The audiences of horror movies are not meant to be simple spectators; they are passive participants. While immersed, they become convinced on some level that they are accompanying the characters around a dark corner or through a shrouded doorway to strange and disturbing locales. Though the audience remains safe in their seats at the theater or their living room when the monster or killer emerges from the shadows, the movie leverages their suspended disbelief to make their hair to stand on end, make sweat emerge from their skin, or cause them to leap from their seats. Horror movies rely on a specific ambiance that is generated from a careful balance of visual and audio stimuli that induces a sense of anxiety, suspense, or fear in the audience. Discomfort, anxiety, and fear are powerful behavioral influencers that attackers can inflict subtly on a lured audience by incorporating well-documented movie techniques into their broadcasts or visual propaganda. For instance, The Shining and other movies invoke an instinctual fear response by merging animal calls, screams, and the sounds of distressed animals and other nonlinear noises deep in the complex movie score. Harry Manfredini, the creator of the music score for “Friday the 13th,” elaborated, “The sound itself could be created by an instrument that one would normally be able to identify but is either processed or performed in such a way as to hide the actual instrument.” The effect of these subtle and often entirely obscured sound waves was the evocation of a mini adrenaline rush from the psychological “fight or flight” instinct of the viewer. A similar disorienting effect occurs when a sound is removed from its normal context and retrofitted into an unfamiliar one. The listener’s brain recognizes the disparity but is often unable to bypass the discrepancy. Audiences may also be conditioned to associate specific sounds with certain actions. In thrillers, this manifests as cued scores that signify when the killer is near; heavy, echoed breathing; or other obvious but learned audible cues [18].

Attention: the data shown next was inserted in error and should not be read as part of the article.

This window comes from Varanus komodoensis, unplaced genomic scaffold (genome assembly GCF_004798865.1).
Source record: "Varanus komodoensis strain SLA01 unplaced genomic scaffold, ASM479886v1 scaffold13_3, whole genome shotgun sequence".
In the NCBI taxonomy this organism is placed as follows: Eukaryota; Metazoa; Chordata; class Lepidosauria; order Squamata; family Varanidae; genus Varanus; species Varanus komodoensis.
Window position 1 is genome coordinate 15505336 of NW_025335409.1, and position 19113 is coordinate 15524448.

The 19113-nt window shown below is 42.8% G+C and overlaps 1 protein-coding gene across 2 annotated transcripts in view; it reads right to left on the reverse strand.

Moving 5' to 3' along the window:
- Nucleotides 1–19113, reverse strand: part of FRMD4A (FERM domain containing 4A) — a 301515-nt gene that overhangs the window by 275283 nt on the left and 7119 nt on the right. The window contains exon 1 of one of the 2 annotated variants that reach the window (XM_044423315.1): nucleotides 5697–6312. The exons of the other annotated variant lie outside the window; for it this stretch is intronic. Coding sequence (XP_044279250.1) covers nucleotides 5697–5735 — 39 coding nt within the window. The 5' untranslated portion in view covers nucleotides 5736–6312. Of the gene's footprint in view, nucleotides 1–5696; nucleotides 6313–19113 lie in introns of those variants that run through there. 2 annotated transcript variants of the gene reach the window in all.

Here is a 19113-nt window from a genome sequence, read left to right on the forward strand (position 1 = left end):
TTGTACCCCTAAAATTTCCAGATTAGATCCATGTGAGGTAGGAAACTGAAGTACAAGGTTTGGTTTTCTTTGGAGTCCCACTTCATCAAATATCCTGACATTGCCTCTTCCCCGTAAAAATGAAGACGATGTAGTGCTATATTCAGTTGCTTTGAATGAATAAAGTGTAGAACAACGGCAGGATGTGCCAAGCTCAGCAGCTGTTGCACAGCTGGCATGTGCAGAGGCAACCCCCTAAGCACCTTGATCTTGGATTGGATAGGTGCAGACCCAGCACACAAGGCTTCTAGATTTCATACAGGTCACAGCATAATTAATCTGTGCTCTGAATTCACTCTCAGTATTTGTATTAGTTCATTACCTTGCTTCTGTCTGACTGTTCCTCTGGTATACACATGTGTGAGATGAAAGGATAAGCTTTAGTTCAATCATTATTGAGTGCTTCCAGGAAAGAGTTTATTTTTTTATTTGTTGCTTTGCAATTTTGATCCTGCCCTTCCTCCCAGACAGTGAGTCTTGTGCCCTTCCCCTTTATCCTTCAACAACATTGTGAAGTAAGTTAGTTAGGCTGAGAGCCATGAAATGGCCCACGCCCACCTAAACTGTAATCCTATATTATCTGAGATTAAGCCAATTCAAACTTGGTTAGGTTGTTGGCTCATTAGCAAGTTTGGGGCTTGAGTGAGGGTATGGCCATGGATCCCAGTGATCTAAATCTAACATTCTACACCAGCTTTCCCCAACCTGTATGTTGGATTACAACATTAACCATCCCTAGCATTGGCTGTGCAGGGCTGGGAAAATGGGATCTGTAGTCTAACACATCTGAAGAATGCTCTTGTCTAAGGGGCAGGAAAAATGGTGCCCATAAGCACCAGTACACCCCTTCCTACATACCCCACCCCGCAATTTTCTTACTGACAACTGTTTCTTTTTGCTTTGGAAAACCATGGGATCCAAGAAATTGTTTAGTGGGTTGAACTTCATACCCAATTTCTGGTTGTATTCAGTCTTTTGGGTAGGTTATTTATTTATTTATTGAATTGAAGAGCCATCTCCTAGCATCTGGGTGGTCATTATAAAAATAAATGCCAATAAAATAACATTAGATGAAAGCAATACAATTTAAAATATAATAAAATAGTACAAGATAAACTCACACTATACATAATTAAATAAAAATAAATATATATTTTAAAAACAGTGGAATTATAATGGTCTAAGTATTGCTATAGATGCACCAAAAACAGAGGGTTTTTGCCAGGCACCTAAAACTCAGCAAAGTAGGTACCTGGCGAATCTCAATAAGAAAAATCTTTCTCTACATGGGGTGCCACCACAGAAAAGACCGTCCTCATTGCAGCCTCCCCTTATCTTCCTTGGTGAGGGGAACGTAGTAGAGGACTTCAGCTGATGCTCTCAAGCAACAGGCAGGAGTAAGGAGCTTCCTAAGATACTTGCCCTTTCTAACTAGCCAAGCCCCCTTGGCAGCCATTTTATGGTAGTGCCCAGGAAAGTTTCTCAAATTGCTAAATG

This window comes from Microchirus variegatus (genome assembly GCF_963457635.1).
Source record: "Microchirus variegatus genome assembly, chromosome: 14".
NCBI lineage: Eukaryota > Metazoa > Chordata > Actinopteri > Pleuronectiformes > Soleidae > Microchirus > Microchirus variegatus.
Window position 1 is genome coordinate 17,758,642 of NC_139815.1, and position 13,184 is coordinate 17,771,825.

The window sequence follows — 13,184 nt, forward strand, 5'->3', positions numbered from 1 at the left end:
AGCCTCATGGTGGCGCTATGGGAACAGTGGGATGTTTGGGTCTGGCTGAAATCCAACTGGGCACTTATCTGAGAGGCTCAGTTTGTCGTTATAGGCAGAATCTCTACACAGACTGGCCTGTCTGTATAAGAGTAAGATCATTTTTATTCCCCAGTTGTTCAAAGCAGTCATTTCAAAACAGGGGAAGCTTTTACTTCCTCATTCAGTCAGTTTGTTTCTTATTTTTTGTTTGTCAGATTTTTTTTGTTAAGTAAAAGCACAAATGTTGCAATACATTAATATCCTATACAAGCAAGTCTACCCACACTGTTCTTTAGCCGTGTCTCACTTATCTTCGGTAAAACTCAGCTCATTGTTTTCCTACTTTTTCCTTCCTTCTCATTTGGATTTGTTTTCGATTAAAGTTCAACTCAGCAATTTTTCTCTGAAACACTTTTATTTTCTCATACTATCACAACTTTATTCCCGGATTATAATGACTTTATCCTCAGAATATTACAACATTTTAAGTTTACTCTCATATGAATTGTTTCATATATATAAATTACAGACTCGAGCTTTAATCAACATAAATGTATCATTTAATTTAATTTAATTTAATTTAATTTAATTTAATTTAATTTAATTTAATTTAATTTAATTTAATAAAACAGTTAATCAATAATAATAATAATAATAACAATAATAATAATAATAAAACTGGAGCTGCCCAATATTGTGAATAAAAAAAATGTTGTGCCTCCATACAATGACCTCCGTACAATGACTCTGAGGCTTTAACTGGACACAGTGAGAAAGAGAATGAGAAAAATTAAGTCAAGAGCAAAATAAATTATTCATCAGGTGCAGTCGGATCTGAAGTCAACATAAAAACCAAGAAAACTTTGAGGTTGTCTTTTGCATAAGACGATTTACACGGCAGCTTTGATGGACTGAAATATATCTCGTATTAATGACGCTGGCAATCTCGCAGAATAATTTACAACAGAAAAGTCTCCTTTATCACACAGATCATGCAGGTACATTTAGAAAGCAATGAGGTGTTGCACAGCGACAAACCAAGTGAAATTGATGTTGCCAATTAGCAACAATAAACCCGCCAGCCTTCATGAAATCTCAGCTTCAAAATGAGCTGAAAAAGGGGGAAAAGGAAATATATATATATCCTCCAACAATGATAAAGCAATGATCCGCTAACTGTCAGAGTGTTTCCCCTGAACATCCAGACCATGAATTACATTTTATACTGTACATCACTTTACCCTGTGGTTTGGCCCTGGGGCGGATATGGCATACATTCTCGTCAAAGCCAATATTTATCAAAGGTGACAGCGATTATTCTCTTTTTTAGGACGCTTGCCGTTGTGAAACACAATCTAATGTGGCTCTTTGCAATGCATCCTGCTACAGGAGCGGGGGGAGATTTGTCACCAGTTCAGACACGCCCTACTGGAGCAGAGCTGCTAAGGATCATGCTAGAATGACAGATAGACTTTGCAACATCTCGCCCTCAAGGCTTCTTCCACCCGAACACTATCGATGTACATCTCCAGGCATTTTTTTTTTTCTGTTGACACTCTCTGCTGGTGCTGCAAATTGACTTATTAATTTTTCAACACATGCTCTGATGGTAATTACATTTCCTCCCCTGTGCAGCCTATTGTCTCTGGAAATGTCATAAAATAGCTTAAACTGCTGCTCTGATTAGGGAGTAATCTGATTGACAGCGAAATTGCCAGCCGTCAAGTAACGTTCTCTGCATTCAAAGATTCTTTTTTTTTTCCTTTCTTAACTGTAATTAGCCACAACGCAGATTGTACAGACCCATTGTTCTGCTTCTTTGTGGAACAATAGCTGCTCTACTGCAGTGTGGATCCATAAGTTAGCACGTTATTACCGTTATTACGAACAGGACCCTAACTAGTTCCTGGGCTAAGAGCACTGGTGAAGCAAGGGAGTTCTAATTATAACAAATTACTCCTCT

Infrasound – low frequency sounds below 20 Hz – lie mostly outside the human spectrum but can be felt in bones and understood by brains. Infrasound can be created naturally by some animals for communication or generated by wind, earthquakes, or avalanches. Movie composers exploit infrasound just above or below the human hearing threshold to incite a response in the audience that ranges from subtle anxiety to a visceral unsettling. Steve Goodman, in “Sonic Warfare: Sound, Affect, and the Ecology of Fear,” says that while the ways sound in media cause these responses in human perception are under-theorized, it likely has its place, especially with a sourceless vibration like infrasound. “Abstract sensations cause anxiety due to the very absence of an object or cause,” he writes. “Without either, the imagination produces one, which can be more frightening than the reality” [18].

Layered audio attacks have an even stronger effect on an audience. The combination of abstract or altered everyday noises with dialogue or music can unbalance an audience enough that the composer can make them feel a specific emotion. For instance, for the 2012 low budget zombie film “The Battery,” Christian Stella layered music on top of modulated recordings of power transformers, air conditioners, and other appliances. Manfredini aligns layered emotional audio cues with actions, objects, and colors to increase immersion and divide the audience gradually from logic and reason by exciting the psychological centers responsible for fear and panic [18].